Factors Involved in Determining Whether or Not a Case Has a Strong Basis for Appeal

Factors Involved in Determining Whether or Not a Case Has a Strong Basis for Appeal

Depending on the situation, the attorneys involved, and the personalities of the divorcing parties, divorce proceedings can last for what can seem like ages. When the whole ordeal is finally over, it can be a huge relief. However, there are times where one (or both) parties are simply unable to live with the decision and they feel as though the judge made an error in interpreting the law. In this event, the parties have the option of appealing the decision to a higher court. Upon appeal, the case is again tried in the appellate court, and the decision of the lower court will either be affirmed or reversed.

Divorce proceedings almost always involve an unhappy loser. However, unhappiness alone does not mean the case is appealable. Many factors are involved in determining whether or not the case has a strong basis for appeal. Before an unhappy divorcee chooses to appeal the decision, he/she should consider the following:

1. An appeal must be based on an error in interpreting the law. Let’s suppose you choose to appeal a decision by a judge to award your wife custody of the children because the judge believes it to be in the best interest of the children. In order to appeal this decision, you must do more than show that it would in fact be in the best interest of the children to live with you. You must show that the judge made an error in interpreting and applying the law to your case.

 

2. Your lawyer may only raise in issue on appeal which he/she objected to during the original trial. Before you choose to appeal an issue, you must check the record from the original trial to ensure that your attorney raised an objection on the issue which was then overruled, leading to the outcome which led to your unsatisfactory outcome. For example, let’s say opposing counsel questioned one of his witnesses with the use of questions that assume facts which are not in the evidence, and your attorney fails to object. You are now precluded from raising an objection on that same issue at the appellate level.

 

3. Appeals are lengthy and expensiveDivorce appeals vary in duration based on the amount of issues presented on appeal. With that said, the cost also varies based on the number of issues on appeal. Attorneys charge by the hour, and depending on the complexity of the issue, the attorneys could very well put in just as much time preparing for the appeal as they did preparing for the original divorce trial. One may, however, choose to hire a different attorney for the appeals process, which has its advantages and disadvantages. While the original attorney may be more familiar with the case, a new attorney may bring a new perspective to your case which may help you win upon appeal. Additionally, the Illinois Marriage and Dissolution of Marriage Act provides for the recovery of attorney’s fees associated with the cost of appeal for the party who ultimately prevails in certain situations.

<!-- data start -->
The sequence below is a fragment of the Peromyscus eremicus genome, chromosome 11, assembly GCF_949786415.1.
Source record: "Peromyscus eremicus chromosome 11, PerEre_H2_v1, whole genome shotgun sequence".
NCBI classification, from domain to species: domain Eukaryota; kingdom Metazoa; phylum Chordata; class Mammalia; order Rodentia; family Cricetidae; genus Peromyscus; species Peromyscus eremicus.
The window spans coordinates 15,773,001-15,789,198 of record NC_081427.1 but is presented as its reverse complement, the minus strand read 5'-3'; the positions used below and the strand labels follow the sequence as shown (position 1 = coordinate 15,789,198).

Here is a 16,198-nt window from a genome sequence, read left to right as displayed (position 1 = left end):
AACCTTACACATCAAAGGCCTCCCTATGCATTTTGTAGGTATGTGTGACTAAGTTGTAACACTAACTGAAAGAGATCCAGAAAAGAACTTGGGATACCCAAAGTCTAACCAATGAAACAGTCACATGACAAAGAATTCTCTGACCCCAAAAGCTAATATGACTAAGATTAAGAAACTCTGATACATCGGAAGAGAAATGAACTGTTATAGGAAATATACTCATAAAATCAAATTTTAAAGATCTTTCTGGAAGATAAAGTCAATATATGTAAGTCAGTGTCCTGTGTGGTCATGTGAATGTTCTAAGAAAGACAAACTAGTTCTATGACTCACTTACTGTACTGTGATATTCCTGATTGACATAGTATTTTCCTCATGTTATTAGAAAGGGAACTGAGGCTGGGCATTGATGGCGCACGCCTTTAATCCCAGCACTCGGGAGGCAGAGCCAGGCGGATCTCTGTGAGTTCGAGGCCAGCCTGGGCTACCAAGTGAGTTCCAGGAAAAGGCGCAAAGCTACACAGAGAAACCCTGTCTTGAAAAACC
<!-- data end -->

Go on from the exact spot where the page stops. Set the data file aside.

With that said, it is not unheard of for a party to appeal a divorce decision and successfully have the decision reversed in his/her favor. The bottom line is that a choice to appeal a decision must be made with careful thought and with the guidance of an attorney. Additionally, petitioning the appellate court to grant your leave to appeal the decision of the trial court is not the only way in which you may have your case re-considered.

 

For more information on appealing a divorce decree, feel free to contact The Law Office of Bradley R. Tengler in Rockford, IL at 815-981-4859 for a free consultation. Please note, the above does not constitute legal advice. Please discuss your specific rights with an attorney in your own jurisdiction.

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